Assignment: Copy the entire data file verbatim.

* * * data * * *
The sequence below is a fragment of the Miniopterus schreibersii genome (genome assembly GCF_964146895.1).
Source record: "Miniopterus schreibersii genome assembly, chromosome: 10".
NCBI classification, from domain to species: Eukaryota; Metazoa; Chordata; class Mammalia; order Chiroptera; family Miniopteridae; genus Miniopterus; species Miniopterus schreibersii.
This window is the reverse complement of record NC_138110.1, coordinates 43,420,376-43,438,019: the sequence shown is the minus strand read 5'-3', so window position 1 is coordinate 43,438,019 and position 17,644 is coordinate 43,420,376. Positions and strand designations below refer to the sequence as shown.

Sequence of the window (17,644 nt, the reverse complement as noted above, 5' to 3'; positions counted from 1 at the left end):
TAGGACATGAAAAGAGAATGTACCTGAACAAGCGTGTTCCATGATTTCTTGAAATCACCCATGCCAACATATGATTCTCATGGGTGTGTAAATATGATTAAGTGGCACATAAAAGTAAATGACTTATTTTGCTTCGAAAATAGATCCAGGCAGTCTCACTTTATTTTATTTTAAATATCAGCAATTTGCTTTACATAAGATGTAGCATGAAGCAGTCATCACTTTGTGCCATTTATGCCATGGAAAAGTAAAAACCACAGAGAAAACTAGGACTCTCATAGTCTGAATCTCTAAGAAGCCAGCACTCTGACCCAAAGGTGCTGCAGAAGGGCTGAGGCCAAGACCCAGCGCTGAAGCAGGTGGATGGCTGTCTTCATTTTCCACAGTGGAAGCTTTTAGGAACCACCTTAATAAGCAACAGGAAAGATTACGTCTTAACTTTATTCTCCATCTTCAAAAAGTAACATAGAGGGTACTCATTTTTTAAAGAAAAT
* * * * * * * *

The sequence below is a fragment of the Miniopterus schreibersii genome (genome assembly GCF_964146895.1).
Source record: "Miniopterus schreibersii genome assembly, chromosome: 10".
NCBI classification, from domain to species: Eukaryota; Metazoa; Chordata; class Mammalia; order Chiroptera; family Miniopteridae; genus Miniopterus; species Miniopterus schreibersii.
This window is the reverse complement of record NC_138110.1, coordinates 43,420,376-43,438,019: the sequence shown is the minus strand read 5'-3', so window position 1 is coordinate 43,438,019 and position 17,644 is coordinate 43,420,376. Positions and strand designations below refer to the sequence as shown.

Sequence of the window (17,644 nt, the reverse complement as noted above, 5' to 3'; positions counted from 1 at the left end):
TAGGACATGAAAAGAGAATGTACCTGAACAAGCGTGTTCCATGATTTCTTGAAATCACCCATGCCAACATATGATTCTCATGGGTGTGTAAATATGATTAAGTGGCACATAAAAGTAAATGACTTATTTTGCTTCGAAAATAGATCCAGGCAGTCTCACTTTATTTTATTTTAAATATCAGCAATTTGCTTTACATAAGATGTAGCATGAAGCAGTCATCACTTTGTGCCATTTATGCCATGGAAAAGTAAAAACCACAGAGAAAACTAGGACTCTCATAGTCTGAATCTCTAAGAAGCCAGCACTCTGACCCAAAGGTGCTGCAGAAGGGCTGAGGCCAAGACCCAGCGCTGAAGCAGGTGGATGGCTGTCTTCATTTTCCACAGTGGAAGCTTTTAGGAACCACCTTAATAAGCAACAGGAAAGATTACGTCTTAACTTTATTCTCCATCTTCAAAAAGTAACATAGAGGGTACTCATTTTTTAAAGAAAAT